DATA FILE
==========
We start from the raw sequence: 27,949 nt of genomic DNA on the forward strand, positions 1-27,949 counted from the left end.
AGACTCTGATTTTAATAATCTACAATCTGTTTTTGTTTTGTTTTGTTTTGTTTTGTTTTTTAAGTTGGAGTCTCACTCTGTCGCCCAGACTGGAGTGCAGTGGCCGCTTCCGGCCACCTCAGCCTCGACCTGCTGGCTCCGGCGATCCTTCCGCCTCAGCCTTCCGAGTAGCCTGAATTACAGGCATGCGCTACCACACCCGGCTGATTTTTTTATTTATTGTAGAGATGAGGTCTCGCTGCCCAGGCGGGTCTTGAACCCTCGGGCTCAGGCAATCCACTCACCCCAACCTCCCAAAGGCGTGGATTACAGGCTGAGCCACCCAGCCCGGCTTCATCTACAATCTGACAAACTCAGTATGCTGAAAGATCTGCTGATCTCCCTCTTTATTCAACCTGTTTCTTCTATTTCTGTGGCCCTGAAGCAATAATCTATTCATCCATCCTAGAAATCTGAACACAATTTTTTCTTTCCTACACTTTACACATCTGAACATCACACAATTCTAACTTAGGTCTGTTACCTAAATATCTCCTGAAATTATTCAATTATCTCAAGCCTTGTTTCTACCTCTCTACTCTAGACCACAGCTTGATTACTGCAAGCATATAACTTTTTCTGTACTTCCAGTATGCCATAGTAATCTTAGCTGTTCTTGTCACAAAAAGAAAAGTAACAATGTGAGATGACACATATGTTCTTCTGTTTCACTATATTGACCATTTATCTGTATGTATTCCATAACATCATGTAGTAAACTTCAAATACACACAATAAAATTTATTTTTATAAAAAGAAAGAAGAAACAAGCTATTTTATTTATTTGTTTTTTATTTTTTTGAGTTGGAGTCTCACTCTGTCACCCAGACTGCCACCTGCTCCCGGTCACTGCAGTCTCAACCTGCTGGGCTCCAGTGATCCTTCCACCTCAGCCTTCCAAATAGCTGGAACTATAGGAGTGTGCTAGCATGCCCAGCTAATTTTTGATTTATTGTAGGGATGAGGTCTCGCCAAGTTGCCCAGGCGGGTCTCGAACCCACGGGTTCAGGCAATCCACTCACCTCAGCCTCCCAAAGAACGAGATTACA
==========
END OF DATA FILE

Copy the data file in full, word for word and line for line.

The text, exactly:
We start from the raw sequence: 27,949 nt of genomic DNA on the forward strand, positions 1-27,949 counted from the left end.
AGACTCTGATTTTAATAATCTACAATCTGTTTTTGTTTTGTTTTGTTTTGTTTTGTTTTTTAAGTTGGAGTCTCACTCTGTCGCCCAGACTGGAGTGCAGTGGCCGCTTCCGGCCACCTCAGCCTCGACCTGCTGGCTCCGGCGATCCTTCCGCCTCAGCCTTCCGAGTAGCCTGAATTACAGGCATGCGCTACCACACCCGGCTGATTTTTTTATTTATTGTAGAGATGAGGTCTCGCTGCCCAGGCGGGTCTTGAACCCTCGGGCTCAGGCAATCCACTCACCCCAACCTCCCAAAGGCGTGGATTACAGGCTGAGCCACCCAGCCCGGCTTCATCTACAATCTGACAAACTCAGTATGCTGAAAGATCTGCTGATCTCCCTCTTTATTCAACCTGTTTCTTCTATTTCTGTGGCCCTGAAGCAATAATCTATTCATCCATCCTAGAAATCTGAACACAATTTTTTCTTTCCTACACTTTACACATCTGAACATCACACAATTCTAACTTAGGTCTGTTACCTAAATATCTCCTGAAATTATTCAATTATCTCAAGCCTTGTTTCTACCTCTCTACTCTAGACCACAGCTTGATTACTGCAAGCATATAACTTTTTCTGTACTTCCAGTATGCCATAGTAATCTTAGCTGTTCTTGTCACAAAAAGAAAAGTAACAATGTGAGATGACACATATGTTCTTCTGTTTCACTATATTGACCATTTATCTGTATGTATTCCATAACATCATGTAGTAAACTTCAAATACACACAATAAAATTTATTTTTATAAAAAGAAAGAAGAAACAAGCTATTTTATTTATTTGTTTTTTATTTTTTTGAGTTGGAGTCTCACTCTGTCACCCAGACTGCCACCTGCTCCCGGTCACTGCAGTCTCAACCTGCTGGGCTCCAGTGATCCTTCCACCTCAGCCTTCCAAATAGCTGGAACTATAGGAGTGTGCTAGCATGCCCAGCTAATTTTTGATTTATTGTAGGGATGAGGTCTCGCCAAGTTGCCCAGGCGGGTCTCGAACCCACGGGTTCAGGCAATCCACTCACCTCAGCCTCCCAAAGAACGAGATTACA